The Antidote to Anxiety: How to Experience Peace

“The most basic of all human desires is to find meaning to life,” writes Lisa Murray in her book, Peace for a Lifetime: Embracing a Life of Hope, Wholeness & Harmony Through Emotional Abundance. “Anxiety is the tension that arises from that battle for meaning.” 

Drawing on her experience as a Licensed Marriage and Family Therapist who specializes in spiritual, emotional, and relational healing, Murray shows us that we can only experience peace – within ourselves and with others – when we first experience peace with God.

Echoing the words of Thomas Merton – who said that “we are not at peace with others because we are not at peace with ourselves, and we are not at peace with ourselves because we are not at peace with God” – she writes:

Peace with God is the foundation, the cornerstone of our entire journey toward Emotional Abundance” – a term she defines as “the ability to feel our emotions, to reason through our emotions, to understand our emotions, and to effectively manage our emotions so we can appropriately respond to the people and circumstances around us.”

With heartfelt compassion for the brokenness we endure and wounds we carry, Murray shows us that it’s possible to become emotionally, spiritually, and physically whole.

“There is so much hope. We can heal. We can learn. We can grow,” she writes. “In John 10:10 (NKJV) Jesus shares, I have come that they may have life, and that they may have it abundantly. Why should we settle for less than complete healing and emotional abundance when that’s precisely what He desires for us?”

Our search for meaning is as old as time itself:

“Have you ever wondered, ‘Who am I?’ or asked yourself, ‘What is my purpose in life?’ Why are we here and what, if anything, provides meaning to our existence on this planet? Is this all for nothing? Is there more? These questions are not only valid, but they are also an active part of our journeys toward finding peace with God and peace within ourselves. There is within us all a quiet war, an epic battle for the answers to these very questions.”

And at some point, we must enter into the battle:

“These questions don’t request an invitation. They don’t sit politely by the side. They loom overhead in the routine and mundane tasks of the day. They step ever so softly over the stillness of our souls. We might not be aware of anything at all, except that somewhere what began as a tiny tremor grows into a seismic quake. We can feel the pounding in our ears and the reverberations in our chests, counting cadence, steadily louder and clearer.

There comes a time when we can no longer tune out these battle drums. We must choose, we must fight to claim this territory once and for all, or surrender ourselves altogether.”

Our anxiety can actually point us to the remedy:

“In all of the places we look to find meaning, at every level of our journeys we will find anxiety. Anxiety isn’t meant to be avoided at all cost. Anxiety, or unpeace as I like to say, can be God’s flashing light on the roadway of our journey, directing us toward Himself and toward the peace for which we so desperately long.”

Indeed, it is only God Himself who can fill the hole inside each one of us:

“Henri Nouwen, one of my favorite authors, describes an abyss as ‘a deep hole in [our] being.’ We can run, but we can’t get around this hole. We can try to fill the abyss with many things, but the hollowness of this bottomless pit is too painful and overwhelming. The truth is nothing will fill this abyss except that which was meant to fill this gaping hole in our lives. That which will fill the abyss has always been and forever will be the person of Jesus Christ, God in human flesh, dwelling within us. This abyss is a God-shaped hole that drives all of us on our journey to find peace in our lives.”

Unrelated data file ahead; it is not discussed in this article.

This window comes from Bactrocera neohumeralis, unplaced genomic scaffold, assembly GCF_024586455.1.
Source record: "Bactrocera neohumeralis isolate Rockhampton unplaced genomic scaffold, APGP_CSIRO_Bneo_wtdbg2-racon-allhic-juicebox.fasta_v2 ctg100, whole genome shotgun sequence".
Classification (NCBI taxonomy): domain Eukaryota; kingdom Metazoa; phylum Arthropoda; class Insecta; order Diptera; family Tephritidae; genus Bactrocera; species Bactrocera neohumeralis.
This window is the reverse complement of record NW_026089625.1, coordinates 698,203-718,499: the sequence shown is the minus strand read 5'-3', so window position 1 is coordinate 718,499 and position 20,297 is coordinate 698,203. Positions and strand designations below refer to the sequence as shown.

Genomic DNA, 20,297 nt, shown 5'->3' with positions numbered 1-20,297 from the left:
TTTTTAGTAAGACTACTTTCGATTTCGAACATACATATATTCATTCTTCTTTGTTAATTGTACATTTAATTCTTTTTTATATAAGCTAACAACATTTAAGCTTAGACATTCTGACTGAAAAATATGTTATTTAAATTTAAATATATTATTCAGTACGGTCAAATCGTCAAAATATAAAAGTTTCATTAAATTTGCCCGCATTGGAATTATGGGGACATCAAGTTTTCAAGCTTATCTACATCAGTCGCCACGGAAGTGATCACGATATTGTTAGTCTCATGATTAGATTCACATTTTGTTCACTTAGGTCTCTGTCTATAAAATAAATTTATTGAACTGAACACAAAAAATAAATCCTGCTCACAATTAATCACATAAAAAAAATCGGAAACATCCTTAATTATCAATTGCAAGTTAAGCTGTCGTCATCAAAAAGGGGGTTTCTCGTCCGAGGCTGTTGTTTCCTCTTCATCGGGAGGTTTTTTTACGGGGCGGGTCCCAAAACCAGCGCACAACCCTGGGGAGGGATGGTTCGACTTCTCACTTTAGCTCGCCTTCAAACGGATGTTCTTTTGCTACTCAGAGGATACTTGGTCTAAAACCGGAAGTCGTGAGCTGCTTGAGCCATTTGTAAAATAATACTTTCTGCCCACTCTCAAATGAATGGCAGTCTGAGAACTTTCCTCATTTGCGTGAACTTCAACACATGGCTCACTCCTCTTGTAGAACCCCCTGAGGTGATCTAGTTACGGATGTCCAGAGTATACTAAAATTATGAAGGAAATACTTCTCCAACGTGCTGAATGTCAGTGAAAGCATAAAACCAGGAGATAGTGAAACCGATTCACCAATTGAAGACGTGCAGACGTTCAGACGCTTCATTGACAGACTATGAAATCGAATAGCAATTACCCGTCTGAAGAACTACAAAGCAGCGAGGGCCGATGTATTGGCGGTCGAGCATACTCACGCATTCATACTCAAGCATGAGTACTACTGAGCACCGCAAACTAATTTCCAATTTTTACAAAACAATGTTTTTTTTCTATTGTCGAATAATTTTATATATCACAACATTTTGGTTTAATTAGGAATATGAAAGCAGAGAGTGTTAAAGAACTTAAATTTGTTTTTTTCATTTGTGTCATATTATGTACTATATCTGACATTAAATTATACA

And yet, so many of us try to fill this hole with other things…

“We search for peace in all the wrong places. We look for peace in our careers, personal finances, relationships, and belongings. Things that were not designed to give us peace, and over which we have no control, become our emotional gods. We ask them to do for us what God alone can do. When they can’t fix us, fill us, calm us, or complete us, we are left feeling helpless, out of control, afraid.”

Our quick fixes, relationships, jobs, etc. can never fill that God-shaped hole inside of us:

“I cannot pour enough alcohol into the depths of this God-shaped hole to numb the pain of the emptiness in which I am helplessly lost. I cannot run fast enough to get my adrenaline fix of sex, gambling, or thrill-seeking to escape the numbness of this stale existence called life. I can’t glue together the cracks in my soul through compulsive relationships, spending, or eating to provide at least a few moments where I can breathe.

The glue will eventually begin to pull apart, and the cracks will become even deeper and wider than they were before. Nor can I simply intellectualize my way out of this closet, trying to pretend in my self-proclaimed sophistication this hole does not exist any more than the God I cannot look at nor believe in exists.”

Could it be that we sometimes keep ourselves trapped in a prison of our own making?

“We spend half of our time numbing ourselves and running from the pain, and the other half of our time using every rationale to pretend the pain doesn’t exist. Ironically, we appear to fear the light that would save us far more than we fear the darkness of the abyss that threatens to consume us. As a result, we prevent ourselves from passionately committing to anyone or anything outside of this prison cell of our own making.”